President Obama finally came out yesterday.
Whether he actually "evolved" is still a question for some, but his pronouncement in favor of legalizing same-sex marriage is without a doubt a historic moment.
It changes nothing as far actual civil rights are concerned. There are still 44 U.S. states in which same-sex marriage isn’t legal. There are a whole swath of southern states where queer people are actually in peril. (The Guardian in the UK did an amazing chart breaking down gay rights in the U.S. which you can see here.)
Think I’m kidding? Consider this: Though Illinois happily put me -- the non-gestational mom -- on my son’s birth certificate along with my birthing spouse, the state of Florida, where most of my family resides, wouldn’t have recognized us as equal parents without us also adopting him (which we have done).
Think this is a technicality? Consider that, without the adoption, if my son and I were hanging out with his very proud Cuban grandmother and something happened to him, neither she nor I would have the right in Florida to so much as a hospital visit, never mind the right to make medical decisions.
Obama’s new position doesn’t change that. But when the most powerful man in the world takes a moral stand and declares it to the world, it comforts those of us who share it and gives pause, at least, to some of those who don’t. I’ll take that pause and welcome the conversation, if nothing else, this has wrought.
There’s still plenty to talk about, including what the president actually meant. You see, his position isn’t as clear as it seems. Look at his actual words:
At a certain point, I've just concluded that – for me personally, it is important for me to go ahead and affirm that – I think same-sex couples should be able to get married.
Personally – in other words, there’s still a hedge, even though later on he says that if he’d been a state legislator in New York during the marriage equality debate, he would have voted for it.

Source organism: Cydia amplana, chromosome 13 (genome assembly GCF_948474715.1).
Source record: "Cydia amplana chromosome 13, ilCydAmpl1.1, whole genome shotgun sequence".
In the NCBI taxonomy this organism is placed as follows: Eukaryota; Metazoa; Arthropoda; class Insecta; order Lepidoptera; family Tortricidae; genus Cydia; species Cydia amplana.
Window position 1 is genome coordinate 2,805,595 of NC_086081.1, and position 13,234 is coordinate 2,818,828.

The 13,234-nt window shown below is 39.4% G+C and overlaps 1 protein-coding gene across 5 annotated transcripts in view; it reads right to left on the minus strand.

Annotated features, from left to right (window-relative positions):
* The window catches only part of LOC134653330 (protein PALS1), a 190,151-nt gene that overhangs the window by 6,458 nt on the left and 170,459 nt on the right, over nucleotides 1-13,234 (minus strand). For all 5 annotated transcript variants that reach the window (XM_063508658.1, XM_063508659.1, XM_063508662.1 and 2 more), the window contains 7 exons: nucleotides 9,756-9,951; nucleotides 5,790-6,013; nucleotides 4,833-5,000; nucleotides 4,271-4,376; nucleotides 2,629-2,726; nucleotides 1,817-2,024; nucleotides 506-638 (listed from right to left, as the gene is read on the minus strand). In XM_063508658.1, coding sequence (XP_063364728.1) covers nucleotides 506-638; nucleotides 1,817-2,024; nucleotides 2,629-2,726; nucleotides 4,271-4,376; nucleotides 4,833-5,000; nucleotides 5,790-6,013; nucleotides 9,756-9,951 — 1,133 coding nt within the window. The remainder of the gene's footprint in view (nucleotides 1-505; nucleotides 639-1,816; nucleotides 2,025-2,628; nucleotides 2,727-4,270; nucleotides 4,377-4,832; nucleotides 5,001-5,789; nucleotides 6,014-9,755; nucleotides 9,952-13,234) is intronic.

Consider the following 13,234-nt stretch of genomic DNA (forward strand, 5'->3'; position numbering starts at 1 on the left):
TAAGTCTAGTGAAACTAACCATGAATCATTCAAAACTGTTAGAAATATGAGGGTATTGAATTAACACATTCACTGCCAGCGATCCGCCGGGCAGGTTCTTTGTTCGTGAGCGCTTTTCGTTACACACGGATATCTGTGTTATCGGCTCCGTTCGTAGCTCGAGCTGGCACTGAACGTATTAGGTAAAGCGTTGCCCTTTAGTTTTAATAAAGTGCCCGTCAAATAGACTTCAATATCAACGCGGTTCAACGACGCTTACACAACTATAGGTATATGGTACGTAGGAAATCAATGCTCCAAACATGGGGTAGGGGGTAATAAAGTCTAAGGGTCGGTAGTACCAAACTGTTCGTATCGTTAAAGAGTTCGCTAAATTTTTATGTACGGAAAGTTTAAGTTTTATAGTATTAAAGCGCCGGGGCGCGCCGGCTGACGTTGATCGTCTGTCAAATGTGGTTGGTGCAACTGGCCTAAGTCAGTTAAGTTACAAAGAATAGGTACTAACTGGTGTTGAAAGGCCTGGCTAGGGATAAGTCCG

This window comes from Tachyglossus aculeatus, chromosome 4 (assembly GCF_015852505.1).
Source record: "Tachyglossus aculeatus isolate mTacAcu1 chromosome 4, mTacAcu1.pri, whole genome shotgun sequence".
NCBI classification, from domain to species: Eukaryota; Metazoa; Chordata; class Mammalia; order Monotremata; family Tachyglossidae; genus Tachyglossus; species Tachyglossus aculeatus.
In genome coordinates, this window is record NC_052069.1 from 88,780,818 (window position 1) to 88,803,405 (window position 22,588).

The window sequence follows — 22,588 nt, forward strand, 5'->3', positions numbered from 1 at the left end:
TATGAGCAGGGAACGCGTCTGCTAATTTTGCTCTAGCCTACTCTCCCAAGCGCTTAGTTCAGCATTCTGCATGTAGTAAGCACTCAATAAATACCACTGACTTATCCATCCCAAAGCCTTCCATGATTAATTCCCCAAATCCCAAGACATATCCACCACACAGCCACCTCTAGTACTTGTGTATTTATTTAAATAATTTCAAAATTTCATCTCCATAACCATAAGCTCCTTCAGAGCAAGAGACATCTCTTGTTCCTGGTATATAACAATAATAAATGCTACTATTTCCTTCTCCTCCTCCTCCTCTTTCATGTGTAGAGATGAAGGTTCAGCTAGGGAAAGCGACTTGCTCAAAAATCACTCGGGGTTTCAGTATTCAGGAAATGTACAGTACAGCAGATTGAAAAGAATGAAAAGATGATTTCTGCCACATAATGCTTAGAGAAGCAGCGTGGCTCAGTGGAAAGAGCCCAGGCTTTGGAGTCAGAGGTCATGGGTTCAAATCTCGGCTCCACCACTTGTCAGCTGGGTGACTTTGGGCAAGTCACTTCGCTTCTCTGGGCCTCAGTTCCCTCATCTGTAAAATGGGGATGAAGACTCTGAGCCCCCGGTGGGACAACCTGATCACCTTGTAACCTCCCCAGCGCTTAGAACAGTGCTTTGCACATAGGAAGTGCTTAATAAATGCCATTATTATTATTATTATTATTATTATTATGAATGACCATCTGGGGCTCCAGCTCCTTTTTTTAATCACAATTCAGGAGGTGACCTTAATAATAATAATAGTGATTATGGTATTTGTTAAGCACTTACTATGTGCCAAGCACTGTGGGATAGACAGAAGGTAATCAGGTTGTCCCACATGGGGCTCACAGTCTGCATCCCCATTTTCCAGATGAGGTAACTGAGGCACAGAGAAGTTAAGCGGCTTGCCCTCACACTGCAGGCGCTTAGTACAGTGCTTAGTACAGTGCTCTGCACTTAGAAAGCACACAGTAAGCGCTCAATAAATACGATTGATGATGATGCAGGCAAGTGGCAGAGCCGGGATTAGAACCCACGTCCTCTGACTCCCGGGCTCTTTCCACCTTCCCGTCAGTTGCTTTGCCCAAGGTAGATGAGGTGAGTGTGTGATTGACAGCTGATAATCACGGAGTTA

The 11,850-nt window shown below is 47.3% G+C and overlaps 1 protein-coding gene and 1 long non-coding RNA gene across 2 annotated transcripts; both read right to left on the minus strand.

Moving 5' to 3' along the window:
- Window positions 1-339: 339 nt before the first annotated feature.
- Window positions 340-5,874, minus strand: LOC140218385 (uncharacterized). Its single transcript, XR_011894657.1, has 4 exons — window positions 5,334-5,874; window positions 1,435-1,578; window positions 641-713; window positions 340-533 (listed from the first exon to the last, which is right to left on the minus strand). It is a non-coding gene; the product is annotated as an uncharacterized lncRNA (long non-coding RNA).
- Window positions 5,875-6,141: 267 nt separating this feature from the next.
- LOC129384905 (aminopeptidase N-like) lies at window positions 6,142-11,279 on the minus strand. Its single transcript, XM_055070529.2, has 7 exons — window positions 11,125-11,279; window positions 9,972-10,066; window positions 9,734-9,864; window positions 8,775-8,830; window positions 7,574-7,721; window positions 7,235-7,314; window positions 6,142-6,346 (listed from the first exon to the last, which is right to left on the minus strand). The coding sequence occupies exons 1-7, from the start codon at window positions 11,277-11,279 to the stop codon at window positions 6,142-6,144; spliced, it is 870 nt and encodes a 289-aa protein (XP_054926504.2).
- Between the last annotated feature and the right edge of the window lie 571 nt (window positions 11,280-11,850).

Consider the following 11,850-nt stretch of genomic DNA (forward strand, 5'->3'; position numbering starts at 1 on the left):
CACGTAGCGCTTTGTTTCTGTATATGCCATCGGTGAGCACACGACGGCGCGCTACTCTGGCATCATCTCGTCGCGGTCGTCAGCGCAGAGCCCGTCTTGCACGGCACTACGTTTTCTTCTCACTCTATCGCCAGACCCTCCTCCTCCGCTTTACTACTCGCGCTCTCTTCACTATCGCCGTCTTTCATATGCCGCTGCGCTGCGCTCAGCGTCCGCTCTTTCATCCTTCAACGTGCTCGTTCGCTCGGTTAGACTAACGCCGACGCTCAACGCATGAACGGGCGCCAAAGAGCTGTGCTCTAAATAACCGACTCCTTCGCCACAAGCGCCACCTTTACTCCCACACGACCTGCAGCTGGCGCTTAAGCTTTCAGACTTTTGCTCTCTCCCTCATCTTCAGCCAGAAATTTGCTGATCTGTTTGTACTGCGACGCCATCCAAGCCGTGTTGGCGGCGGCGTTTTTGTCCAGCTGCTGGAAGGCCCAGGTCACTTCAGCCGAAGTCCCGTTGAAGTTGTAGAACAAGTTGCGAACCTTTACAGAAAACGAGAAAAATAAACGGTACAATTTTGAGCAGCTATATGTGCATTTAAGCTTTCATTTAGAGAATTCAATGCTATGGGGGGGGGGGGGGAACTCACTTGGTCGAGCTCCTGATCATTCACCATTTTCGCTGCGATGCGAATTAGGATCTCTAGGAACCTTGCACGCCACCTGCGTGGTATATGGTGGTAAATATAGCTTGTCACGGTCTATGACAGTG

And then there’s this, which is much more significant:
And what you're seeing is, I think, states working through this issue – in fits and starts, all across the country. Different communities are arriving at different conclusions, at different times. And I think that's a healthy process and a healthy debate. And I continue to believe that this is an issue that is gonna be worked out at the local level, because historically, this has not been a federal issue, what's recognized as a marriage – try to make what has traditionally been a state issue into a national issue.
In other words, Obama here implicitly supports the North Carolina process if not it’s conclusion. Which, among other things, glosses over all federal marriage rights – including those of binational same sex couples. And that’s not small change: There are more than 1,000 rights and benefits associated with marriage, including taxation, Social Security and a whole mess of housing and healthcare issues.
More significantly, state-by-state cases on civil rights issues – as happened with slavery, voting rights, abortion rights and, of all things, interracial marriage – end up getting settled at the Supreme Court eventually because of their inherent federal interest.
In fact, as I write this, the California marriage equality case known as Prop 8 is heading straight to the Supreme Court, aiming to disrupt those state-by-state decisions by creating a federal mandate.
So: Should Obama’s sudden declaration of support even be applauded, given his own birth in a interrracial marriage that, at the time he was born, would have been illegal in most states?
Lord, yes. I’ll take enlightenment, however weak the light, whenever and wherever it comes.
I’ll have more tomorrow on this.